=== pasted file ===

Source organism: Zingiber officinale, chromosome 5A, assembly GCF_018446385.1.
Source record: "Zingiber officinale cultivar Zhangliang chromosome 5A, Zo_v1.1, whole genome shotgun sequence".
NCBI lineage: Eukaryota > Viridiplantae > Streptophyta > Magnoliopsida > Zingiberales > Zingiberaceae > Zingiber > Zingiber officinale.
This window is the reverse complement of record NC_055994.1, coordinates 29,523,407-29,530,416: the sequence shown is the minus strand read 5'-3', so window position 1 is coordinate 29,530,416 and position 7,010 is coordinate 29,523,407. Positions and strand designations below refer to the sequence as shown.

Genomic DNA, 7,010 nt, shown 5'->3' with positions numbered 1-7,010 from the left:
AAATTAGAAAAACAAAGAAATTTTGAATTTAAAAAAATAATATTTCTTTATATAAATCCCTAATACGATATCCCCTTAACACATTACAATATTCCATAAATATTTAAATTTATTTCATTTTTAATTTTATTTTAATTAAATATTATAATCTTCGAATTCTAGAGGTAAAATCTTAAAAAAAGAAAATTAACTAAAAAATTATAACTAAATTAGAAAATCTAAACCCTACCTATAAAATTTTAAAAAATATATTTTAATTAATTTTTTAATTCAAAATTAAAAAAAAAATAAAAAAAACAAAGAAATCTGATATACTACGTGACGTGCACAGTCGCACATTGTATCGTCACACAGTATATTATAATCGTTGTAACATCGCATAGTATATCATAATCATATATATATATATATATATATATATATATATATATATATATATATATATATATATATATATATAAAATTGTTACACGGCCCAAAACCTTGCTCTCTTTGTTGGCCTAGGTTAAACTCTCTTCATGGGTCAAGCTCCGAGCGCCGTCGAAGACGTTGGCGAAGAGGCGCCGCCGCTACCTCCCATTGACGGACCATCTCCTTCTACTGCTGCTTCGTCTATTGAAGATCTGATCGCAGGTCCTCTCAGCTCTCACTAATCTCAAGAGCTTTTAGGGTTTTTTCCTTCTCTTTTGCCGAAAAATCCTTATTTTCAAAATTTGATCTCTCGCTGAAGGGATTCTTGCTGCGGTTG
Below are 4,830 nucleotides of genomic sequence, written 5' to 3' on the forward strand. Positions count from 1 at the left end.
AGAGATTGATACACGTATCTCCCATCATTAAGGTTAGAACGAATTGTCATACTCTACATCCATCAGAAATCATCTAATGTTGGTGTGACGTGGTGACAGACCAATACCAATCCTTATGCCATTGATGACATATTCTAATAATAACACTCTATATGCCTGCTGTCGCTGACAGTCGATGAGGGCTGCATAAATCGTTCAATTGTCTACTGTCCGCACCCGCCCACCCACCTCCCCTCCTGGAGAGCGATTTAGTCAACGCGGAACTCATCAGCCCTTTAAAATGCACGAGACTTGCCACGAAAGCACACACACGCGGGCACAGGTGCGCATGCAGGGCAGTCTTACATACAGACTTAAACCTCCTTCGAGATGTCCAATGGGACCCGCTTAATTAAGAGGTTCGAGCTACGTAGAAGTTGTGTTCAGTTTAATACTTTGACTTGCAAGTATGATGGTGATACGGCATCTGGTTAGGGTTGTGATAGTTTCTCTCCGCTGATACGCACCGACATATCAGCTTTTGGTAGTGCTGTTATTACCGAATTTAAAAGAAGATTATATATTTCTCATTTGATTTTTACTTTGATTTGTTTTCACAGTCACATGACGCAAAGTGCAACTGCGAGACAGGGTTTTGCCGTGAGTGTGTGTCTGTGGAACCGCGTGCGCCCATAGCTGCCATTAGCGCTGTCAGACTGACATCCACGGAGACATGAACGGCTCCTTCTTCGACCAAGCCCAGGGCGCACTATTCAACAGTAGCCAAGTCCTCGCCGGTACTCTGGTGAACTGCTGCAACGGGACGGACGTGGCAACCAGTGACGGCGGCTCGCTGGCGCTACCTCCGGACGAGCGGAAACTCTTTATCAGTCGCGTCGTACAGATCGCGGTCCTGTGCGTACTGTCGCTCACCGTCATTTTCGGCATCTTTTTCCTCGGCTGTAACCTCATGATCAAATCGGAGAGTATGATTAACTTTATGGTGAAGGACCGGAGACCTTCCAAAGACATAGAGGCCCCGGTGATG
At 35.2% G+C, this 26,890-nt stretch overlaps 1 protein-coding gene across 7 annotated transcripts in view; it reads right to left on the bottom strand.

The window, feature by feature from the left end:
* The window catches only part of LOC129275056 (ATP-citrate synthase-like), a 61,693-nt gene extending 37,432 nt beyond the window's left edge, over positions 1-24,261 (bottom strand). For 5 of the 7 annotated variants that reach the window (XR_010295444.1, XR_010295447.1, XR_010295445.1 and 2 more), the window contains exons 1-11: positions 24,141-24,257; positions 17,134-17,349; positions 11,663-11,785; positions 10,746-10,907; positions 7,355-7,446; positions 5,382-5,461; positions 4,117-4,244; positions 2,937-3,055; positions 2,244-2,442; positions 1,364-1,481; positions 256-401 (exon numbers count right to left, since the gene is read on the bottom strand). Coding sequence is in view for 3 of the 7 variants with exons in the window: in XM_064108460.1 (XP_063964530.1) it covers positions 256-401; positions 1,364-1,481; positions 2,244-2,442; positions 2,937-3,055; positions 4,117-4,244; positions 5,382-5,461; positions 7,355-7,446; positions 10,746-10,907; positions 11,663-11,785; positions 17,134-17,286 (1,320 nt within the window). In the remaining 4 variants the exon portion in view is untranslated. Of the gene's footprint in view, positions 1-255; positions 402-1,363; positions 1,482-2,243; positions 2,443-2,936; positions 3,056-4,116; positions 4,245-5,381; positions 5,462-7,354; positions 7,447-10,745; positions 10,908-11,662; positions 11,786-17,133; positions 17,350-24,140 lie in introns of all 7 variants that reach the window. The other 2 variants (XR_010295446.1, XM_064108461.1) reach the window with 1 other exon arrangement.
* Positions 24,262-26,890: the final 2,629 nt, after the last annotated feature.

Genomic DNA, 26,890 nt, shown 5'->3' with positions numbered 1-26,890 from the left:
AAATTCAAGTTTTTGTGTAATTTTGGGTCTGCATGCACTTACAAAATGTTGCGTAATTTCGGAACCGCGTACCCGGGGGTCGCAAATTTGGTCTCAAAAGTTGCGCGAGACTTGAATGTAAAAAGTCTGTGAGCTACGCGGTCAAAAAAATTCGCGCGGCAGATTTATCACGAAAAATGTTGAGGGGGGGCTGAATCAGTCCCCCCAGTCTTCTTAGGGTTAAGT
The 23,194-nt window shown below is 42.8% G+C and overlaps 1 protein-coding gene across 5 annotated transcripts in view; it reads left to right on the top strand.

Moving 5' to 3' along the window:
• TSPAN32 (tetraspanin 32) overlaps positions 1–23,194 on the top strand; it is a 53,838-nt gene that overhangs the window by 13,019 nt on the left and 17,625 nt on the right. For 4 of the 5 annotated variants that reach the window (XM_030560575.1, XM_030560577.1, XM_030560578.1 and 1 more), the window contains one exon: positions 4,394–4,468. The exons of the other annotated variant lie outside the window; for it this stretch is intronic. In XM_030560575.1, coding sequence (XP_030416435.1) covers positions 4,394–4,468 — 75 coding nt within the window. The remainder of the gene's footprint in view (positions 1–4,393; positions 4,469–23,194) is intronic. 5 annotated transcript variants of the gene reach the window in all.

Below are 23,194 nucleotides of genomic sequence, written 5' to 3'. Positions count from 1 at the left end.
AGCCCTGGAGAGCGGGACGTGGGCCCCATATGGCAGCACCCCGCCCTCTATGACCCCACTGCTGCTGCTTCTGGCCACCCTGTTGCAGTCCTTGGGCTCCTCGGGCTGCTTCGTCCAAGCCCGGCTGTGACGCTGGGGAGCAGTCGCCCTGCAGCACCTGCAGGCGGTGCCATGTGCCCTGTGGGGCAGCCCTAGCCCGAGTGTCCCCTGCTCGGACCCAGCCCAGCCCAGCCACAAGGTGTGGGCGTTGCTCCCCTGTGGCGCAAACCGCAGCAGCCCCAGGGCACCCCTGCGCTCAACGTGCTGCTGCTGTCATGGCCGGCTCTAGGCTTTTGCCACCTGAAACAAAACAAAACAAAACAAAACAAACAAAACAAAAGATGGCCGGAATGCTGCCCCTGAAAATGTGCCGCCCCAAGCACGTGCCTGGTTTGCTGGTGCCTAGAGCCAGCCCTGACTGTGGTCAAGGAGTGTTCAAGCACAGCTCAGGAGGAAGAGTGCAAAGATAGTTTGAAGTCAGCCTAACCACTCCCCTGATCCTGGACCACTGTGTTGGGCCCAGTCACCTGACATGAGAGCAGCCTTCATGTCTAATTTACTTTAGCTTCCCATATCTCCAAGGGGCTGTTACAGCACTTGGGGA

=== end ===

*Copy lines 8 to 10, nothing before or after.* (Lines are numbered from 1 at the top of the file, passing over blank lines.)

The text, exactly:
AGAGATTGATACACGTATCTCCCATCATTAAGGTTAGAACGAATTGTCATACTCTACATCCATCAGAAATCATCTAATGTTGGTGTGACGTGGTGACAGACCAATACCAATCCTTATGCCATTGATGACATATTCTAATAATAACACTCTATATGCCTGCTGTCGCTGACAGTCGATGAGGGCTGCATAAATCGTTCAATTGTCTACTGTCCGCACCCGCCCACCCACCTCCCCTCCTGGAGAGCGATTTAGTCAACGCGGAACTCATCAGCCCTTTAAAATGCACGAGACTTGCCACGAAAGCACACACACGCGGGCACAGGTGCGCATGCAGGGCAGTCTTACATACAGACTTAAACCTCCTTCGAGATGTCCAATGGGACCCGCTTAATTAAGAGGTTCGAGCTACGTAGAAGTTGTGTTCAGTTTAATACTTTGACTTGCAAGTATGATGGTGATACGGCATCTGGTTAGGGTTGTGATAGTTTCTCTCCGCTGATACGCACCGACATATCAGCTTTTGGTAGTGCTGTTATTACCGAATTTAAAAGAAGATTATATATTTCTCATTTGATTTTTACTTTGATTTGTTTTCACAGTCACATGACGCAAAGTGCAACTGCGAGACAGGGTTTTGCCGTGAGTGTGTGTCTGTGGAACCGCGTGCGCCCATAGCTGCCATTAGCGCTGTCAGACTGACATCCACGGAGACATGAACGGCTCCTTCTTCGACCAAGCCCAGGGCGCACTATTCAACAGTAGCCAAGTCCTCGCCGGTACTCTGGTGAACTGCTGCAACGGGACGGACGTGGCAACCAGTGACGGCGGCTCGCTGGCGCTACCTCCGGACGAGCGGAAACTCTTTATCAGTCGCGTCGTACAGATCGCGGTCCTGTGCGTACTGTCGCTCACCGTCATTTTCGGCATCTTTTTCCTCGGCTGTAACCTCATGATCAAATCGGAGAGTATGATTAACTTTATGGTGAAGGACCGGAGACCTTCCAAAGACATAGAGGCCCCGGTGATG
At 35.2% G+C, this 26,890-nt stretch overlaps 1 protein-coding gene across 7 annotated transcripts in view; it reads right to left on the bottom strand.

The window, feature by feature from the left end: